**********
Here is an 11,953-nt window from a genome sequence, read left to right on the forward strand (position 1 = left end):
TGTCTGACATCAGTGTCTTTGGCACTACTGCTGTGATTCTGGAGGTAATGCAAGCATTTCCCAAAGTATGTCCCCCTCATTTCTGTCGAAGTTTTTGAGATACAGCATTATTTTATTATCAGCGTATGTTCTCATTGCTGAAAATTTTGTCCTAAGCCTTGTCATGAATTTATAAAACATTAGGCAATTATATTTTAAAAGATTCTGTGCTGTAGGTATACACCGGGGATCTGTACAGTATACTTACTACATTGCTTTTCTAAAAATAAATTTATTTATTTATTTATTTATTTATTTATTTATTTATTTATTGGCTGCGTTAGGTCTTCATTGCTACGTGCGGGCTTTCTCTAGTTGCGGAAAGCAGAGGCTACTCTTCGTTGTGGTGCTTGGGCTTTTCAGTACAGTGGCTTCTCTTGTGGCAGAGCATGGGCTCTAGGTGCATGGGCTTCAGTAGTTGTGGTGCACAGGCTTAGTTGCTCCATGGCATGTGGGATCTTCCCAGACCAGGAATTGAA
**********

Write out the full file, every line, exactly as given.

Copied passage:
Here is an 11,953-nt window from a genome sequence, read left to right on the forward strand (position 1 = left end):
TGTCTGACATCAGTGTCTTTGGCACTACTGCTGTGATTCTGGAGGTAATGCAAGCATTTCCCAAAGTATGTCCCCCTCATTTCTGTCGAAGTTTTTGAGATACAGCATTATTTTATTATCAGCGTATGTTCTCATTGCTGAAAATTTTGTCCTAAGCCTTGTCATGAATTTATAAAACATTAGGCAATTATATTTTAAAAGATTCTGTGCTGTAGGTATACACCGGGGATCTGTACAGTATACTTACTACATTGCTTTTCTAAAAATAAATTTATTTATTTATTTATTTATTTATTTATTTATTTATTTATTGGCTGCGTTAGGTCTTCATTGCTACGTGCGGGCTTTCTCTAGTTGCGGAAAGCAGAGGCTACTCTTCGTTGTGGTGCTTGGGCTTTTCAGTACAGTGGCTTCTCTTGTGGCAGAGCATGGGCTCTAGGTGCATGGGCTTCAGTAGTTGTGGTGCACAGGCTTAGTTGCTCCATGGCATGTGGGATCTTCCCAGACCAGGAATTGAA